Ir Tang is dedicated to using the future to preserve the past. As Project Manager for the Chinese Temples Committee, he heads the multi-disciplinary project management section for maintaining historic temples which is driving digital transformation in asset management of local heritage. In this capacity, he heads 13 staff, handling over four consultancies and 15 contracts while looking after 24 directly-administered temples. Some of the more well-known ones include Sha Tin Che Kung Temple, Hung Hom Kwun Yum Temple and Joss House Bay Tin Hau Temple.


Notably, Ir Tang is proud of setting up a sub-team for asset management and R&D. "As the public gains knowledge and raises expectations on conservation, the committee seeks to undo some of the modifications to return the temples back to their original outlook," he says proudly, "For the renovation of Cha Kwo Ling Tin Hau Temple, we dug up historic records, discussed with the Antiquities and Monuments Office, and restored its look that more closely matches with its original intention and the surroundings."

He also highlights trials of 3D printing for repair of art crafts, thereby addressing the problem of an ageing workforce and lack of skilled labour. The creation of "digital twin" with VR and AR helps professionals and the public to see the temples in their entirety. The project allows for one-stop digitalised management of historic Chinese temples by using advanced technology to preserve the past.


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Committed to change – awarding contract for digitalisation of temple asset management


Having impact and changing for what lies ahead

As a young engineer, Ir Tang believes in the ability of others like him to make an impact in the world, saying, "We must act fast in order for engineers to lead the society in meeting committed sustainability targets by 2030 such as carbon neutralisation." He believes that engineers must help in the effort to "implement international standards to tackle common problems, such as urban land contestation, gentrification and climate change."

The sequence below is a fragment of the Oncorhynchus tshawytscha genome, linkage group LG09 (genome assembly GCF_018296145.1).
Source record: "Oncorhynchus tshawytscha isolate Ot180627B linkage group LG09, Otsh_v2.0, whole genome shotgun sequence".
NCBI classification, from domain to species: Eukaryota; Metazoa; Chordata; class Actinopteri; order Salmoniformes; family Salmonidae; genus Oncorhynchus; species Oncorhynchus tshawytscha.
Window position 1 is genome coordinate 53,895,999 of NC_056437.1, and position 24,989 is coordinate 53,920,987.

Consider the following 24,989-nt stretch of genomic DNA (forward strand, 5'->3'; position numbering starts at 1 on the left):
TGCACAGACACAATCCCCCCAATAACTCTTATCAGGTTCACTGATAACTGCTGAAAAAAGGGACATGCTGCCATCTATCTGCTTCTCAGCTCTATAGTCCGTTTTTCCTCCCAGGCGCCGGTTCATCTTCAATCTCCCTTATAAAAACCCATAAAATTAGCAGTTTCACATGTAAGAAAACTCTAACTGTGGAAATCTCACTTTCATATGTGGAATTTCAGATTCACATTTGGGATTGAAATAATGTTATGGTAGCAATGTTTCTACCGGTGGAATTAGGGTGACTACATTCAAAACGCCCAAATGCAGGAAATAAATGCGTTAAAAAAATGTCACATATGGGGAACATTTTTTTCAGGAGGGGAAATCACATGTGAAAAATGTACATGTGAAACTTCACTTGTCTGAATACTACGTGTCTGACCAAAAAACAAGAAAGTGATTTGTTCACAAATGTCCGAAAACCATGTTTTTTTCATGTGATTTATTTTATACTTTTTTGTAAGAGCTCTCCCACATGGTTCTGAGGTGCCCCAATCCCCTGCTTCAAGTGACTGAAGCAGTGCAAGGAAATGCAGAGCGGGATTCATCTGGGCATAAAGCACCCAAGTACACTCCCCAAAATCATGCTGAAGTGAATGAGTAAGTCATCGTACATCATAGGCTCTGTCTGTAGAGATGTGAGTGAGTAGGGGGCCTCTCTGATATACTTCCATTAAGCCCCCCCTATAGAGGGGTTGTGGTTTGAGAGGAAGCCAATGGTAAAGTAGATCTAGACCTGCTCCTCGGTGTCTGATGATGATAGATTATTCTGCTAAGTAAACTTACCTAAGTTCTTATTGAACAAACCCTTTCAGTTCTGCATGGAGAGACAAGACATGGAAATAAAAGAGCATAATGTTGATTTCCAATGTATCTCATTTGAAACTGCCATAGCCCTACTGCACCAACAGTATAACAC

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Winning an award at Sustainability Hackathon 2019


He is currently a HKIE Council Member and Executive Member. "With the trust in me, I wish to bring the views of young members into the policymaking and long-term planning of HKIE," he elaborates. He is a HKIE Professional Assessor and a Mentor for the Institution of Civil Engineers. He is also a part-time lecturer at Hong Kong Institute of Vocational Education and HKU School of Professional and Continuing Education teaching project management and ethics.


To young people wishing to pursue a career in the profession, Ir Tang advises, "Be open-minded, try out different tasks and gain a variety of experience. You never know where life is going to take you, but opportunities are seized by those who are always prepared."


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Leading a delegation to New York City to study the future of global cities